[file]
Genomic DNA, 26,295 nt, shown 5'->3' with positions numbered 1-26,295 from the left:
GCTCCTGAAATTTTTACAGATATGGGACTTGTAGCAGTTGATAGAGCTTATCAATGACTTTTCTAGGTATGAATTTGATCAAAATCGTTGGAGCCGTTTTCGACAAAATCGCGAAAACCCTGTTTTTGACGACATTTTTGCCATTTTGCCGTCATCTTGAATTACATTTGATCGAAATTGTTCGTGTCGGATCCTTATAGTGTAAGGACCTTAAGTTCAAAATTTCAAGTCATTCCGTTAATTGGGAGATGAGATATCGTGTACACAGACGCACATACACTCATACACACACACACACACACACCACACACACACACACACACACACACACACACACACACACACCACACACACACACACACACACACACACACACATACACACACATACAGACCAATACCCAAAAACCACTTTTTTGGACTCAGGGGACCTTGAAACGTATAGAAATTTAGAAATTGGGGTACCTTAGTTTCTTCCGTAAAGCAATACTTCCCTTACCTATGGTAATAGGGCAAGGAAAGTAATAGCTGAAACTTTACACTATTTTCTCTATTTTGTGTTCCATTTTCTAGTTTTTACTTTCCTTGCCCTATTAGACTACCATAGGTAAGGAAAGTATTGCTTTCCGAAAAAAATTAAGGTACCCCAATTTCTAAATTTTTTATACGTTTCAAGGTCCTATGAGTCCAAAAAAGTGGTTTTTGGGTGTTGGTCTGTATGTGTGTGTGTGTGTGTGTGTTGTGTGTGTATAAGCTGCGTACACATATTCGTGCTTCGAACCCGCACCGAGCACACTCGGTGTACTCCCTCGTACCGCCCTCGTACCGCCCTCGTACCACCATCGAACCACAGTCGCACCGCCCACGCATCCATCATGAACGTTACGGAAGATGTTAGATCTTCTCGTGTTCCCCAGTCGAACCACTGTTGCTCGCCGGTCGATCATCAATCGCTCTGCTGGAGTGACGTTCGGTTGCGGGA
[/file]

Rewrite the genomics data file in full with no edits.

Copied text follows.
Genomic DNA, 26,295 nt, shown 5'->3' with positions numbered 1-26,295 from the left:
GCTCCTGAAATTTTTACAGATATGGGACTTGTAGCAGTTGATAGAGCTTATCAATGACTTTTCTAGGTATGAATTTGATCAAAATCGTTGGAGCCGTTTTCGACAAAATCGCGAAAACCCTGTTTTTGACGACATTTTTGCCATTTTGCCGTCATCTTGAATTACATTTGATCGAAATTGTTCGTGTCGGATCCTTATAGTGTAAGGACCTTAAGTTCAAAATTTCAAGTCATTCCGTTAATTGGGAGATGAGATATCGTGTACACAGACGCACATACACTCATACACACACACACACACACACCACACACACACACACACACACACACACACACACACACACACCACACACACACACACACACACACACACACACATACACACACATACAGACCAATACCCAAAAACCACTTTTTTGGACTCAGGGGACCTTGAAACGTATAGAAATTTAGAAATTGGGGTACCTTAGTTTCTTCCGTAAAGCAATACTTCCCTTACCTATGGTAATAGGGCAAGGAAAGTAATAGCTGAAACTTTACACTATTTTCTCTATTTTGTGTTCCATTTTCTAGTTTTTACTTTCCTTGCCCTATTAGACTACCATAGGTAAGGAAAGTATTGCTTTCCGAAAAAAATTAAGGTACCCCAATTTCTAAATTTTTTATACGTTTCAAGGTCCTATGAGTCCAAAAAAGTGGTTTTTGGGTGTTGGTCTGTATGTGTGTGTGTGTGTGTGTGTTGTGTGTGTATAAGCTGCGTACACATATTCGTGCTTCGAACCCGCACCGAGCACACTCGGTGTACTCCCTCGTACCGCCCTCGTACCGCCCTCGTACCACCATCGAACCACAGTCGCACCGCCCACGCATCCATCATGAACGTTACGGAAGATGTTAGATCTTCTCGTGTTCCCCAGTCGAACCACTGTTGCTCGCCGGTCGATCATCAATCGCTCTGCTGGAGTGACGTTCGGTTGCGGGA